NC school district planning vaccinations of students ahead of 2021-22 school year

Novant Health, Inc. cited in a local report claims 12 to 17-year-olds won't need parental or guardian consent.

A likely heated debate about COVID-19 vaccinations for children is beginning in North Carolina, as evidenced by news coming out of at least one of the state’s school districts.

On May 4, the U.S. Food and Drug Administration (FDA) announced they expect to approve the Pfizer COVID-19 vaccine for national use on children ages 12 to 15, possibly as early as mid-May. Locally, Duke University Health System is currently conducting clinical trials for use with children ages 5 to 11.

While the FDA has approved the current vaccines that are in use, they are still experimental. FDA has yet to fully approve or license a COVID-19 vaccine.

On the heels of the FDA’s announcement, Journal Now has reported that Winston Salem/Forsyth school officials are planning to have students vaccinated prior to the start of the 2021-22 school year. County health officials and Novant Health, Inc. are cited as working with the district to make child vaccinations that happen - possibly without consent from the parents:

It is unclear which state law Novant is referring to that would allow for minor children to be given an experimental vaccination without parental or guardian consent. The only mention of dropping parental or guardian consent in the North Carolina statutes on Communicable Diseases is that of an “unemancipated minor” being tested for AIDS virus infection (130A-148 (h)) or a minor who has been sexually abused.

Statute 130A-153(d) clearly states parental or guardian consent for immunizations is required.

Novant could be referring to G.S. 90-21.5., Minor's consent sufficient for certain medical health services, however, that is not part of the Communicable Disease statutes.

What vaccinations are in state law?

North Carolina G.S. 130A-152 does not include COVID-19 vaccination as a requirement for children entering the public school system. Currently, that statute only requires vaccinations for diphtheria, tetanus, whooping cough, poliomyelitis, red measles (rubeola), and rubella, however, it does mention that a state commission could impose changes.

G.S. 130A-152 (Part 2):

Statute Vagueness and a Commission

“In addition, every child present in this State shall be immunized against any other disease upon a determination by the Commission that the immunization is in the interest of the public health,” G.S. 130A-152 reads.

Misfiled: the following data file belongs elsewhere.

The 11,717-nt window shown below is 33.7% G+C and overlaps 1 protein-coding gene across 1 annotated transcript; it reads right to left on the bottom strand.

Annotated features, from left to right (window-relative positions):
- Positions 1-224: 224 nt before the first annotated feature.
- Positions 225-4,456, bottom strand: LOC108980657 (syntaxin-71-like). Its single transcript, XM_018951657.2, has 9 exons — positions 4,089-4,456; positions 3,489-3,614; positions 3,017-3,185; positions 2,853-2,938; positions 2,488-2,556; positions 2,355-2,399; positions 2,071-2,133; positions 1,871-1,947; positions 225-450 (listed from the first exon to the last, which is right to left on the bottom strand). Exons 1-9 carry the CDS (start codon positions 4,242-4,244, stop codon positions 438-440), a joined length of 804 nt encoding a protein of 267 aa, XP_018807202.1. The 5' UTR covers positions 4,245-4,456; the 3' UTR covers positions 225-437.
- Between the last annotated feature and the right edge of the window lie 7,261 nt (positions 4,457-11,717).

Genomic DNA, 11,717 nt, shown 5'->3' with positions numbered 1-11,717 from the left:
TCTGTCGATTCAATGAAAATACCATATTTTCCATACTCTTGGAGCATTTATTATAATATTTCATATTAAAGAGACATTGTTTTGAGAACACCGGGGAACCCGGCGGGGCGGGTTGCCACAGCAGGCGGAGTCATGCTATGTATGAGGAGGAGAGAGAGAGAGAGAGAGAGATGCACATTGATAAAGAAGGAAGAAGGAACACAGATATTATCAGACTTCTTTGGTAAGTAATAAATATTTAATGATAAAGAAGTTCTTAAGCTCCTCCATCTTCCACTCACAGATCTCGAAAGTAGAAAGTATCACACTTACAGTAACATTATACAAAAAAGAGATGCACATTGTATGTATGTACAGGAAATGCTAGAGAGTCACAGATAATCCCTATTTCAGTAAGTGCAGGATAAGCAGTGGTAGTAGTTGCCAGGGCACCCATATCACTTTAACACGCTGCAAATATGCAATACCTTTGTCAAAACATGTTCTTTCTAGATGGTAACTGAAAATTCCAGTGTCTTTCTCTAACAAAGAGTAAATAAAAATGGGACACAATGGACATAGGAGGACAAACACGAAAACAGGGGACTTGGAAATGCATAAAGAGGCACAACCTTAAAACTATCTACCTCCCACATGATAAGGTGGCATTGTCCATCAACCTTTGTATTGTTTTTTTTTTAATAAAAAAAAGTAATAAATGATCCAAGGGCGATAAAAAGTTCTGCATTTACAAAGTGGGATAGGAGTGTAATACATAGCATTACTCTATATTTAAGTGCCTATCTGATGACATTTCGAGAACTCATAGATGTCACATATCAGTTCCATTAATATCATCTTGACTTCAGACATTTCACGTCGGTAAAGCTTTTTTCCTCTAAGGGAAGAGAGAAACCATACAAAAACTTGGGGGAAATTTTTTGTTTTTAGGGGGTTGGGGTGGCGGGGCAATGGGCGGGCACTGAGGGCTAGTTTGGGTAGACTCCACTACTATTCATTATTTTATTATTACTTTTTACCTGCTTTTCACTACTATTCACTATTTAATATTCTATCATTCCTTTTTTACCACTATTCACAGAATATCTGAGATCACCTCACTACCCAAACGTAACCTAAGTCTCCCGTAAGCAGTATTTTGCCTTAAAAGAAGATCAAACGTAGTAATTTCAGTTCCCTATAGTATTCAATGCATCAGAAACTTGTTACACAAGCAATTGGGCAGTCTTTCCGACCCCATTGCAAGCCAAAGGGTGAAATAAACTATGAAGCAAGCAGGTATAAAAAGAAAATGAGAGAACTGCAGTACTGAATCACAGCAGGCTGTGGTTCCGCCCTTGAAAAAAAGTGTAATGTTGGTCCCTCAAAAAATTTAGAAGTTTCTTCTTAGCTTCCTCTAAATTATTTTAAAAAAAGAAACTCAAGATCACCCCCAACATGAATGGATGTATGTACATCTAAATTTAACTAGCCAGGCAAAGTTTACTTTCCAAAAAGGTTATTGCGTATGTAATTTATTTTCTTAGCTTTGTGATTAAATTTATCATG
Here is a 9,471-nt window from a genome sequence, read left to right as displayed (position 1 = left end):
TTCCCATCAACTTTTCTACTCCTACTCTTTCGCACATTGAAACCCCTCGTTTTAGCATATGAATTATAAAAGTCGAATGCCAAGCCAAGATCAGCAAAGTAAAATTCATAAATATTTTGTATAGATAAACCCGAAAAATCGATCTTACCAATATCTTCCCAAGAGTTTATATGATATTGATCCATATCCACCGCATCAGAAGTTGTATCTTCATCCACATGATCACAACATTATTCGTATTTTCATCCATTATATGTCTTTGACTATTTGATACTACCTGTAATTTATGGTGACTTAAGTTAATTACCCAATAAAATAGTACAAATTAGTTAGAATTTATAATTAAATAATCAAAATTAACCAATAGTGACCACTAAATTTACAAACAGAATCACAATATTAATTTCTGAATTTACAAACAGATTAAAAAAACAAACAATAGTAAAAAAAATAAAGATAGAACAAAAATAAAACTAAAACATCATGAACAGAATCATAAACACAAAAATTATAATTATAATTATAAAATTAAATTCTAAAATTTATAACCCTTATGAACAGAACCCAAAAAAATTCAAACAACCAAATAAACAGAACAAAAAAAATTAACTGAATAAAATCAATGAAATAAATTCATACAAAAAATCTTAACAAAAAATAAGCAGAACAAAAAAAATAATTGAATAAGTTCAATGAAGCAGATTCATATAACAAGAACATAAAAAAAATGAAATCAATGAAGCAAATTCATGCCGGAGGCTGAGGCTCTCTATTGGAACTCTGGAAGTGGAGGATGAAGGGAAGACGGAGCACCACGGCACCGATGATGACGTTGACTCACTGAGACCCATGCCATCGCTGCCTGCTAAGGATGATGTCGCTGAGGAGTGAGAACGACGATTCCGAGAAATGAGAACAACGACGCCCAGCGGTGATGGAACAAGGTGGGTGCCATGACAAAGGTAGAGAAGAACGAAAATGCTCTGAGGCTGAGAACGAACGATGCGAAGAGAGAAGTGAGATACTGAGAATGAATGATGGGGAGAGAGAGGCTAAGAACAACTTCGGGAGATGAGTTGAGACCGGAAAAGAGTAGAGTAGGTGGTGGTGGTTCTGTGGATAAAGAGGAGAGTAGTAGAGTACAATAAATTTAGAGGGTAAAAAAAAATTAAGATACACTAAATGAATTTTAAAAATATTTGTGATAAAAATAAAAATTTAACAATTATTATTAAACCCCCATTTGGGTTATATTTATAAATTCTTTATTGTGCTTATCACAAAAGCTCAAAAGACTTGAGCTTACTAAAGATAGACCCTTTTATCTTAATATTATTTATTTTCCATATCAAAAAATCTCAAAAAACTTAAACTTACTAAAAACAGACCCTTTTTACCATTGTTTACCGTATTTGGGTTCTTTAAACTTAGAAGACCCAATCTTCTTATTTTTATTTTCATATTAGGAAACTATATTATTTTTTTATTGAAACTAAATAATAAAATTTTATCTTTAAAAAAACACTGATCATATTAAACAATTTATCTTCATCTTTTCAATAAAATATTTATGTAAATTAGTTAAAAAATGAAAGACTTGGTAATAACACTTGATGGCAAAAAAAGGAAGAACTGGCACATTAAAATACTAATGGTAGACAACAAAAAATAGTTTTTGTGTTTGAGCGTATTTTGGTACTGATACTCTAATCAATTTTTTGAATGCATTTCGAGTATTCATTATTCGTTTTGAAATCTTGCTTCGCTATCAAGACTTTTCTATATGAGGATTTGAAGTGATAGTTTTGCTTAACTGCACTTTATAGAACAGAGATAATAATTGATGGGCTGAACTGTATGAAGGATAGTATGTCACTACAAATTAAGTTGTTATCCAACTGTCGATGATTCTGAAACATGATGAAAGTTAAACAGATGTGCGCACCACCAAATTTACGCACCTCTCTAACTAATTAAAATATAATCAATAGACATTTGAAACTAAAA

The Commission referred to is an arm of the N.C. Department of Health and Human Services known as the NC Commission for Public Health (Commission). The Commission has 13 members, nine are appointed by the governor and four by the North Carolina Medical Society.

The Commission’s website states that they are “the public health rulemaking body for North Carolina” and that they are “authorized and directed by the N.C. General Assembly to adopt rules to protect and promote the health of the public and to adopt rules necessary to implement public health programs administered by the Division of Public Health.”

The rules for the Commission deal mainly with sewage and sanitation, but one rule, number seven, is very vague and just says, “Establishing statewide health outcome objectives and delivery standards.”

The vagueness of the authority powers of the Commission combined with a lack of clarity in overlapping state statutes is likely to become a flashpoint for vaccinations.

Two bills have already been filed at the legislature to ban mandatory or forced vaccinations as well as blocking the creation of “vaccine passports.”

HB 572, titled No Vaccine Mandate by EO, Rule, or Agency, was filed on April 14 and has been moving quickly through the House. The bill would block the governor from using emergency powers to mandate COVID-19 vaccinations and also prohibits state public health authorities and licensing agencies from imposing a similar mandate. 

An earlier bill, HB 558, had similar goals but appears to be dead in committee.

The idea that mandatory COVID-19 vaccinations and vaccine passports might become a reality sparked protest at the General Assembly. On May 4, hundreds of protesters stood outside of the legislature demanding that HB 558 be heard and chanting “we do not consent.”

Useful references:

NC General Statutes Article 6 - Communicable Diseases

NC Commission for Public Health